Con Air: a released prisoner (former U.S. Ranger) gets caught up in a plane hijacking carried out by the criminal cargo. This is one of the best examples of ridiculous, over-the-top 90s action films (homage to 80s). There’s something about the huge fiery explosions, big loud action and epic weeping / heroic guitar licks that plunges me right into these films. Cage, despite being laughably shit and doing THE worst accent in the history of cinema, holds the film together surprisingly well. Malk is the perfect villain – whose calmness only makes him more terrifying – and his band of crazy henchmen are all gratuitously evil. Cusack is good, but his dashing young looks always make him feel miscast as an authority figure. Everything towards the end of the film (In Vegas) is beyond excessive, ludicrous, and poorly cut – but I guess that’s Vegas for you! Held together by the supercast this is a solid, big action, big entertainment, film that still holds up well.
Contagion: as a lethal virus spreads rapidly around the globe – we observe as the government, pharmaceutical industry and everyday people struggle through the pandemic. It’s always good to see an ensemble cast this big, but with the numbers involved some people go +30 minutes without an appearance, and each person’s angle feels underdeveloped. Too single one person; out I can’t tell if it was Jude Law, or the ridiculous blogger / twitter journalist he was playing, but that strand was just terrible. Other than the devastating virus and ensuing medical procedural hunt for a cure, there’s no single dominant story; there’s a slow build-up, mildly tense middle, and it ends quite abruptly as we just stop dipping in and out of the characters lives. Unlike most blockbusters the science is very realistic (on good authority from my buddy with a Master’s in Cellular Immunology). With the ultra realism in both content and a simple, minimal directorial style, you’re left with a ‘film’ that feels more like a discovery documentary / re-enactment – but with some familiar faces. The final product is a mildly depressing, Dell sponsored, montage heavy film that tries to juggle too much, with very little focus.
Kill Speed (aka Fast Glass): Three chiseled ‘fly guyz’ make huge wads of cash by transporting drugs from Mexico into California in their state-of-the-art fiberglass ‘planes… until the plan changes! This is 100% aimed at the Maxim/FHM market: Cars, planes, chopper bikes, guns, babes, surfin’, partying, X-box – and in that respect, it ticks all the boxes. Staple B-movie elements are all present; stock characters, standard script and longer than necessary, being the three most obvious. Where it excels are the aerial battles / stunt flying which are surprisingly good, in abundance, real eye candy and almost entirely real. In the last 30 minutes the action is also ramped up and it works well. The film’s also shot very professionally, given the scale and budget. The biggest annoyance was Nick Carter, who played a flat-out ridiculous white rapper, and gets out-acted by a wrestler (who’s only in one scene) and inanimate objets like chairs and scenery. I’d rather listen to every Backstreet Boys (and solo) album, single and demo back-to-back than watch him act again! The rest of the cast do well with the characters their given, and there’s a few familiar faces like Matt from Heroes and Robert “T-1000” Patrick!! It’s very aeronautically orientated, so if you’re in to dogfights and supersonic planes check this out – as there’s some straight-to-DVD B-movie goodness here.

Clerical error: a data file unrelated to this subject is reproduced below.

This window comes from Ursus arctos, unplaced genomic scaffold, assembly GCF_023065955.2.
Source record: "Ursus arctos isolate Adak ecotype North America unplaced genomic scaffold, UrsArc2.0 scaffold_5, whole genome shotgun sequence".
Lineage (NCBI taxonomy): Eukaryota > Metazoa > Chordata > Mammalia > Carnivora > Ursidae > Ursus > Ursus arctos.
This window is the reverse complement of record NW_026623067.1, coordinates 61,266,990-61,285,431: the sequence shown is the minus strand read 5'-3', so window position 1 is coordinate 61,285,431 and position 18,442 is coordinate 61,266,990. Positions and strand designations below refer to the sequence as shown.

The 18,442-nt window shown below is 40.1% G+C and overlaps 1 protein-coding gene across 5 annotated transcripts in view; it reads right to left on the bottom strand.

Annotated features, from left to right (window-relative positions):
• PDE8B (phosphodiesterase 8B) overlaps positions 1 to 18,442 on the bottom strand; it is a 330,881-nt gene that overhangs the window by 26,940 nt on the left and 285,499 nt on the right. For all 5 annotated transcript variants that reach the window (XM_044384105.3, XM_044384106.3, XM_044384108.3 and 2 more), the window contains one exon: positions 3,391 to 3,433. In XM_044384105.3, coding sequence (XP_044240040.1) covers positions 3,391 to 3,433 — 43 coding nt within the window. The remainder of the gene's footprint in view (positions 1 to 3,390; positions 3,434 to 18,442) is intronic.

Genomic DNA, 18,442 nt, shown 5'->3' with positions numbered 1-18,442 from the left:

The Matrix: Action. Adventure. Sci-Fi. Technology. Love story. Tragedy. Mythology. Drama. Explosions. Chases. Fighting. Guns. Lots of Guns. Style. Homage. Technological Advances. Solid acting. Vision. Betrayal. Great characters. Fantastic Soundtrack & OST. Tight script. Mouth-watering visuals. Slick editing. Stunning concept… Absolutely everything about The Matrix is pitch perfect, right down to Reeves’ vacant, and emotionally retarded acting – it just fits the film so well! (Will Smith/Nicholas Cage were first choices for Neo!) Hugo weaving is also brilliant as the borderline pantomime baddie. The fight scenes are outstanding, especially given that none of the actors are martial artists. Unlike 99% of films out there The Matrix is absolutely all killer – every single scene has a purpose. It’s been a career-defining film for everybody involved, and rightly so: cast, directors, tech teams etc. Even over ten years on everything about this is still so, so, so cool. It’s a modern Alice in Wonderland, but where Alice cartwheels while firing a machine gun and bends some spoons with her mind! The film also raised the bar for action / sci-fi and special effects, and the wider cultural impact is enormous. Despite an unhealthy number of viewings over the years (guessing at least 40) this film never gets boring and never loses the awe-factor. I’m struggling to find a single fault in it!
Inglourious Basterds: (Blu Ray) Not really much of a re-make after all. Straight off the bat the first 20 minutes are among the immense, intense and electric in memory. As the film continues there’s just so many great sections: Jews in hiding, the Jew Bear’s entrance, strudel meal, entire bar scene, cinema premier (Inc. Italian Accents). Cast-wise: Pitt looks ridiculous and uncomfortable, but is still very, very funny again; Stiglitz is great to watch, especially in the bar scene; Fassbender totally outdoes Mike Meyers, who plays a terrible British stereotype, and as for Cristoph Waltz, what can I say that has not already been said… It’s a bingo! He turns an already fantastic script in to comedy and tension of the highest level without even trying – 100% charisma!! The dialogue’s much more focused and natural than any of the previous Tarantino outings. I also applaud the use of foreign actors and dialogue, which most war films don’t usually have, Tarantino has masterfully cast some of the best European talent in a lot of the key roles – and although there are a lot of characters and story threads coming together it’s all managed quite well, with only a couple of minor lapses. The alternative history setting (& ending) is always a strange pill to swallow, but if you roll with it the film still works. The music chosen isn’t his finest to date. The Blu Ray Sound and picture are both fantastic, definitely reference material. While Tarantino may not be every critic’s cup of tea he keeps giving the public exactly what they want. Ballsy & enjoyable WWII action-romp.